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Hernandez v. Archuleta

United States District Court, D. Colorado

May 25, 2017



          PHILIP A. BRIMMER United States District Judge

         Applicant Francis M. Hernandez is in the custody of the Colorado Department of Corrections at the Fremont Correctional Facility in Cañon City, Colorado. On December 7, 2016, Mr. Hernandez filed, pro se, an Application for a Writ of Habeas Corpus Pursuant to 28 U.S.C. § 2254 challenging his convictions in the District Court for Arapahoe County, Colorado. Docket No. 1.

         Applicant raised seven claims in the Application. He conceded that the ineffective-assistance-of-counsel (IAC) allegations asserted in claims five, six, and seven have not been exhausted in the state courts. Docket No. 1 at 5-6, 8. To that end, Mr. Hernandez filed a Motion to Stay, Docket No. 2, in which he asked the Court to hold his ' 2254 Application in abeyance while he exhausted state remedies for his IAC claims. On March 1, 2017, the motion to stay was denied by Senior District Judge Lewis T. Babcock. Docket No. 15. In the March 1 Order, Judge Babcock directed Applicant to show cause within 30 days why the entire Application should not be dismissed as a mixed petition, pursuant to Rose v. Lundy, 455 U.S. 509, 522 (1982), because it contained both exhausted and unexhausted claims. Id. Mr. Hernandez was instructed that, to show cause, he must withdraw the unexhausted IAC claims from the Application. Id.

         On March 21, 2017, Applicant filed a Motion to Withdraw All Unexhausted Claims. Docket No. 16. In the motion, Mr. Hernandez stated that he “is withdrawing claims five, six and seven from his prior application, in order that this court may address his exhausted claims.” Id. at 1. Senior Judge Lewis T. Babcock granted the Motion to Withdraw on March 23, 2017. Docket No. 17. The claims remaining for adjudication are claims one, two, three, and four of the § 2254 Application. Id.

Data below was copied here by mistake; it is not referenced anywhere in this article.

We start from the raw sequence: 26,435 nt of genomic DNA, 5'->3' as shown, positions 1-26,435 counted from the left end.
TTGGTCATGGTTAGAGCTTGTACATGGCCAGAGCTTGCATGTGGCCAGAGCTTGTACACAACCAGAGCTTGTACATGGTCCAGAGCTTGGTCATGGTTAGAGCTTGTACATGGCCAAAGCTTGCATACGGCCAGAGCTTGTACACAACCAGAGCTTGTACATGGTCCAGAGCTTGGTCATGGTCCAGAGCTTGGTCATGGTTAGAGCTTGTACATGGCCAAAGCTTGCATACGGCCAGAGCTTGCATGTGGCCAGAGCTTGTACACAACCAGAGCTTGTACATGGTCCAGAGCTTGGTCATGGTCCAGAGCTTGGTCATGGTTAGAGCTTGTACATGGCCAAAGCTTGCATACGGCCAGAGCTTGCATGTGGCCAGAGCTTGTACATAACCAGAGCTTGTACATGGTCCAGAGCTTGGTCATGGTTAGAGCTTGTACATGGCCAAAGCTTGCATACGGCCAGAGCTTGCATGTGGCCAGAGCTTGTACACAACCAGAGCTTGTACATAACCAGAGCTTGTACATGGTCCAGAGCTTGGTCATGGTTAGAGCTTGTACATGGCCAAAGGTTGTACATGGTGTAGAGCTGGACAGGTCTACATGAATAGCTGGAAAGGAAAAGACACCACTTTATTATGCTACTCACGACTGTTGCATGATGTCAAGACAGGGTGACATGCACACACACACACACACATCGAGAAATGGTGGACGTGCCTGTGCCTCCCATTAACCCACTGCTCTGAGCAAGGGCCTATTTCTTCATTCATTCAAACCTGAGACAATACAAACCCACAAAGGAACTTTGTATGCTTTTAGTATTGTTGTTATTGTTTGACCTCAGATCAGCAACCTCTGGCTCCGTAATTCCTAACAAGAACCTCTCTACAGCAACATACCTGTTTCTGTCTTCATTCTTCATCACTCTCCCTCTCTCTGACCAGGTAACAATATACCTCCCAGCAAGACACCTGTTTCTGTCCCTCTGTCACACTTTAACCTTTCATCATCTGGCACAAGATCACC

On January 9, 2017, Respondents filed a Pre-Answer Response to the Application. Docket No. 10. In the March 23, 2017 Order, Judge Babcock instructed Applicant that he could file a Reply within 30 days. Docket No. 17. No reply has been filed to date.

         The Court construes Applicant's filings liberally because he is not represented by an attorney. See Haines v. Kerner, 404 U.S. 519, 520-21 (1972); Hall v. Bellmon, 935 F.2d 1106, 1110 (10th Cir. 1991). However, the Court should not act as an advocate for pro se litigants. See Hall, 935 F.2d at 1110. For the reasons stated below, the Court will dismiss the Application in part.


         Mr. Hernandez was convicted by a jury in Arapahoe County Case No. 08CR2105 of three counts of vehicular homicide, one count of child abuse resulting in death, one count of child abuse resulting in serious bodily injury, one count of vehicular assault, one count of driving under restraint, three counts of third degree assault, and eight counts of leaving the scene of an accident. Docket No. 10-4 at 2. On April 5, 2010, Applicant was sentenced to an aggregate 60-year prison term. Docket No. 10-1 at 3.

         On direct appeal, the Colorado Court of Appeals merged the eight convictions for leaving the scene of an accident, but otherwise affirmed Applicant's convictions. See People v. Francis M. Hernandez, No. 10CA998 (Colo.App. June 26, 2014) (unpublished). Docket No. 10-4 at 25. On February 9, 2015, the Colorado Supreme Court denied Applicant's petition for certiorari review. Docket No. 10-6.

         On June 15, 2015, Mr. Hernandez filed a motion to reconsider his sentence, which was denied by the state trial court on November 30, 2015. Docket No. 10-1 at 4-6. Applicant did not appeal the trial court's order. Id. at 4.

         Mr. Hernandez filed his § 2254 Application on December 7, 2016. Following Applicant's withdrawal of the unexhausted IAC claims, the Application now presents four claims for relief:

(1) The evidence was insufficient to support his conviction for child abuse. Docket No. 1 at 5.
(2) Applicant was denied his constitutional right to an impartial jury when the trial court denied a challenge for cause to a prospective juror, forcing the defense to exercise a peremptory challenge. Id. at 6.
(3) Applicant was denied his due process right to a fair trial when the trial court rejected: (1) his common law wife's invocation of her testimonial marital privilege; and, (2) Applicant's invocation of his ...

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